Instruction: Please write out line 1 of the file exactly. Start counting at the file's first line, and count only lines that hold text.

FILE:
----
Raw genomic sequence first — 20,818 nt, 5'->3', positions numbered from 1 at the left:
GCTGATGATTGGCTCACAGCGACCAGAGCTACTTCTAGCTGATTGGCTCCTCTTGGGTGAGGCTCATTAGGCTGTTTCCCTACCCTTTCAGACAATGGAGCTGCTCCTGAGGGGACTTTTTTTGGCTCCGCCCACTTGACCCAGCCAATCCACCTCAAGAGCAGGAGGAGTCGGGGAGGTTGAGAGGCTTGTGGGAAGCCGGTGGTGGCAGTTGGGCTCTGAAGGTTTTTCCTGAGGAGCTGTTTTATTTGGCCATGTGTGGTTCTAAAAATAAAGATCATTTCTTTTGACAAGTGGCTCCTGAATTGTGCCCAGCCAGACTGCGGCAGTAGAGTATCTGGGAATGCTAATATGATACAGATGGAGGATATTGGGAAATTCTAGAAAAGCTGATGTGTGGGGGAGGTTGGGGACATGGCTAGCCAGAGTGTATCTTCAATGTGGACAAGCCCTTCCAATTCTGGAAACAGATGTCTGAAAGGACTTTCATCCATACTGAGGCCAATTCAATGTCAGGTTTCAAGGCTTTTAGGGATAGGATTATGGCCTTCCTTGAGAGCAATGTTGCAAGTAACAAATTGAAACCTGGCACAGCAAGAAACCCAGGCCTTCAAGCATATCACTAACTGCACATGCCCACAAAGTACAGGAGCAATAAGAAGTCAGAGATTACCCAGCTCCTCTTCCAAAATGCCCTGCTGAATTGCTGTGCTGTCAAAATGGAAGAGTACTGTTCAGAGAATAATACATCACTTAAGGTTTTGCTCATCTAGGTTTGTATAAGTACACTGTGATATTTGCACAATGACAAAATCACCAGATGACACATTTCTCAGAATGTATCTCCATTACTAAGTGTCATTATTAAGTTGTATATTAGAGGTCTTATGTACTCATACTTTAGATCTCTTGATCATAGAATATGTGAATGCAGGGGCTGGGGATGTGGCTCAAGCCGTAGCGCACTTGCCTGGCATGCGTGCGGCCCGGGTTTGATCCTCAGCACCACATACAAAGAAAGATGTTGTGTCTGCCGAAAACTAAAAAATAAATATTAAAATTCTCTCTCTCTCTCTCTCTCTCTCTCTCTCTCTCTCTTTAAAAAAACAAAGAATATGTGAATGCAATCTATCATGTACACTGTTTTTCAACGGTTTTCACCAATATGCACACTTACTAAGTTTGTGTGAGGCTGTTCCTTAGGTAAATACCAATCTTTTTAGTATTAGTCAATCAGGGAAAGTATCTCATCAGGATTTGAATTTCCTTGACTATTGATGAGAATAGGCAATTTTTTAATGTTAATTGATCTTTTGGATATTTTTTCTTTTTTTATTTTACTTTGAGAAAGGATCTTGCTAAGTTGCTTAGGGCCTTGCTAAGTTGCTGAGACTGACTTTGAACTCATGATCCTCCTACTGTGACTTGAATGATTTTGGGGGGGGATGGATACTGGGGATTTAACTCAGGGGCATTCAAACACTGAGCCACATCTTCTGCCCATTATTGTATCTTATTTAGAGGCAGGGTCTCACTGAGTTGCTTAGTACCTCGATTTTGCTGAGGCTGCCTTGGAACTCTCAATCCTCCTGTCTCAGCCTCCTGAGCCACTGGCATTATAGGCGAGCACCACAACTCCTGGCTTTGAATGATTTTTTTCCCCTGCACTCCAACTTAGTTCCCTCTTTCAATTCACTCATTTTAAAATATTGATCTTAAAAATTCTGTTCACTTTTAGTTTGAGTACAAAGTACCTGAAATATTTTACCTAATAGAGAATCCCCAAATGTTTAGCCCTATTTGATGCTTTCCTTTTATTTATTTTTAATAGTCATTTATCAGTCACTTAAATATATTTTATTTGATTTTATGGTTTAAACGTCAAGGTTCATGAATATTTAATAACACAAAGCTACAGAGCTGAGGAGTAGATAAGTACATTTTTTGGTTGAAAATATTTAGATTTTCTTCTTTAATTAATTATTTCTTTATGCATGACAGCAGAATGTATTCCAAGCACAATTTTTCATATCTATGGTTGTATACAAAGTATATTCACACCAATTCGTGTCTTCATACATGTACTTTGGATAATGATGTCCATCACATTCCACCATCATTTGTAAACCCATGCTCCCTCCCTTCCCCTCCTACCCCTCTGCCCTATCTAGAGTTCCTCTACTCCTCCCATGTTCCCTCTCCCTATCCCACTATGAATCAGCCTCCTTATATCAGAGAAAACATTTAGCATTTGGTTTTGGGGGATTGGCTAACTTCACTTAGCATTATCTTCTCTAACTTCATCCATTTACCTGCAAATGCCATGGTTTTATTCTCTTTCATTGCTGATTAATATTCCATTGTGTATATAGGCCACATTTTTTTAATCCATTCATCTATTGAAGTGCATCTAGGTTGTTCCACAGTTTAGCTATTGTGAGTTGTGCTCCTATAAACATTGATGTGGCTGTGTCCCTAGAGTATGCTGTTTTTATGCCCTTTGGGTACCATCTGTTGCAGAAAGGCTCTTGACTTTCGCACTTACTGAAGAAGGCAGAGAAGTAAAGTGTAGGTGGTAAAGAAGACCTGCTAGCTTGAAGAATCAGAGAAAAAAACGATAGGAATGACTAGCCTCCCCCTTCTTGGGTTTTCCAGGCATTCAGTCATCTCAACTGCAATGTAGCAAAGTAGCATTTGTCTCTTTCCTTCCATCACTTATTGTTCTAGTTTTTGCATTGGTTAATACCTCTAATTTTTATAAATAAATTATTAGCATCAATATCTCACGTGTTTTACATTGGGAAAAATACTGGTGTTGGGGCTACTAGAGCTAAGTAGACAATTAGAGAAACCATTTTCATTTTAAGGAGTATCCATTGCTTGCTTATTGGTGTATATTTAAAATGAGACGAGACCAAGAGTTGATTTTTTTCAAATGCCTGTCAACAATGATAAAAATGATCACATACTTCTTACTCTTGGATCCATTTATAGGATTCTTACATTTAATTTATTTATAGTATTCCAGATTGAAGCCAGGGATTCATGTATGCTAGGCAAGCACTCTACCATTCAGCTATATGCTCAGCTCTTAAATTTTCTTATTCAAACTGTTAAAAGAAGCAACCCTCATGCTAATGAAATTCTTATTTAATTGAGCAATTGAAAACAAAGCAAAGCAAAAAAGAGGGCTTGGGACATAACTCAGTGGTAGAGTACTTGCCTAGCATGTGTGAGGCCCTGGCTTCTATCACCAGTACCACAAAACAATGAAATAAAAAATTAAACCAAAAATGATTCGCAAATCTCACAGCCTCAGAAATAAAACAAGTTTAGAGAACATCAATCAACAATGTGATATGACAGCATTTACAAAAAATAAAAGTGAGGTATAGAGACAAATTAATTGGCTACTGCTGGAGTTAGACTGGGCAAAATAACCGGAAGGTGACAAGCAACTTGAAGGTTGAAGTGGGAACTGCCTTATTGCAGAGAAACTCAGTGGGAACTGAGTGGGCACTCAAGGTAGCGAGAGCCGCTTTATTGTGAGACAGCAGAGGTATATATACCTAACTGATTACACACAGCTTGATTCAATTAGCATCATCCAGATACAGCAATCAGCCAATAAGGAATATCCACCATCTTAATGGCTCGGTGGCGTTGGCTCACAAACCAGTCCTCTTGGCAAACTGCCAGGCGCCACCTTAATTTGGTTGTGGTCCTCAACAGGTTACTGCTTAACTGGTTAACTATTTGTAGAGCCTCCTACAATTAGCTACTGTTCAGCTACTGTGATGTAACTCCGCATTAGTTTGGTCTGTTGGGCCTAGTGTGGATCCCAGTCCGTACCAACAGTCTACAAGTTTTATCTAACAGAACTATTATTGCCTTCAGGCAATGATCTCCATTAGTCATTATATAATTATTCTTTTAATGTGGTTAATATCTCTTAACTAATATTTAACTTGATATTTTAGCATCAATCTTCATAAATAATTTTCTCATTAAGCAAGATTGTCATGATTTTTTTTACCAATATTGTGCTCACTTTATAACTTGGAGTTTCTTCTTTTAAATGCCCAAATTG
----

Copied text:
Raw genomic sequence first — 20,818 nt, 5'->3', positions numbered from 1 at the left: